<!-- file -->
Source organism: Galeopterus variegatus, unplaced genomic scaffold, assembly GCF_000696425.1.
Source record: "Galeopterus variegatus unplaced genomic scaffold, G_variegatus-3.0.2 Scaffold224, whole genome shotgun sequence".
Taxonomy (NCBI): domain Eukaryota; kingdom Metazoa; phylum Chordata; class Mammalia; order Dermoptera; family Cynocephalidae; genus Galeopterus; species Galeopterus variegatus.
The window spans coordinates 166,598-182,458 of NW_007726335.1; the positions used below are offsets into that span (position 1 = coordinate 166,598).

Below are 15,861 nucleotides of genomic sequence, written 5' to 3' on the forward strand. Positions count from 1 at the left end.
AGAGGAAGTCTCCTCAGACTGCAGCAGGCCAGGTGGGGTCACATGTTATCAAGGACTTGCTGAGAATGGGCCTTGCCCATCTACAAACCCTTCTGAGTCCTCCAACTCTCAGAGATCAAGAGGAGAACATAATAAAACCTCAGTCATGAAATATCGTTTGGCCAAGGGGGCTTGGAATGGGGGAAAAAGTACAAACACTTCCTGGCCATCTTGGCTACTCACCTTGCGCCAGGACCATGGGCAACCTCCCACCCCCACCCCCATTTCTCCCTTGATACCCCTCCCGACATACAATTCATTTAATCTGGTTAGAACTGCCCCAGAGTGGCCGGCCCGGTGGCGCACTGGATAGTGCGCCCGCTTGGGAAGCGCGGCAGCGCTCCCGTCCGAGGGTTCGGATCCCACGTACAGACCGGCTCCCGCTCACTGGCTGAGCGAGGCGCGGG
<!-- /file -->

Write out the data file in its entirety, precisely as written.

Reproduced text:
Source organism: Galeopterus variegatus, unplaced genomic scaffold, assembly GCF_000696425.1.
Source record: "Galeopterus variegatus unplaced genomic scaffold, G_variegatus-3.0.2 Scaffold224, whole genome shotgun sequence".
Taxonomy (NCBI): domain Eukaryota; kingdom Metazoa; phylum Chordata; class Mammalia; order Dermoptera; family Cynocephalidae; genus Galeopterus; species Galeopterus variegatus.
The window spans coordinates 166,598-182,458 of NW_007726335.1; the positions used below are offsets into that span (position 1 = coordinate 166,598).

Below are 15,861 nucleotides of genomic sequence, written 5' to 3' on the forward strand. Positions count from 1 at the left end.
AGAGGAAGTCTCCTCAGACTGCAGCAGGCCAGGTGGGGTCACATGTTATCAAGGACTTGCTGAGAATGGGCCTTGCCCATCTACAAACCCTTCTGAGTCCTCCAACTCTCAGAGATCAAGAGGAGAACATAATAAAACCTCAGTCATGAAATATCGTTTGGCCAAGGGGGCTTGGAATGGGGGAAAAAGTACAAACACTTCCTGGCCATCTTGGCTACTCACCTTGCGCCAGGACCATGGGCAACCTCCCACCCCCACCCCCATTTCTCCCTTGATACCCCTCCCGACATACAATTCATTTAATCTGGTTAGAACTGCCCCAGAGTGGCCGGCCCGGTGGCGCACTGGATAGTGCGCCCGCTTGGGAAGCGCGGCAGCGCTCCCGTCCGAGGGTTCGGATCCCACGTACAGACCGGCTCCCGCTCACTGGCTGAGCGAGGCGCGGG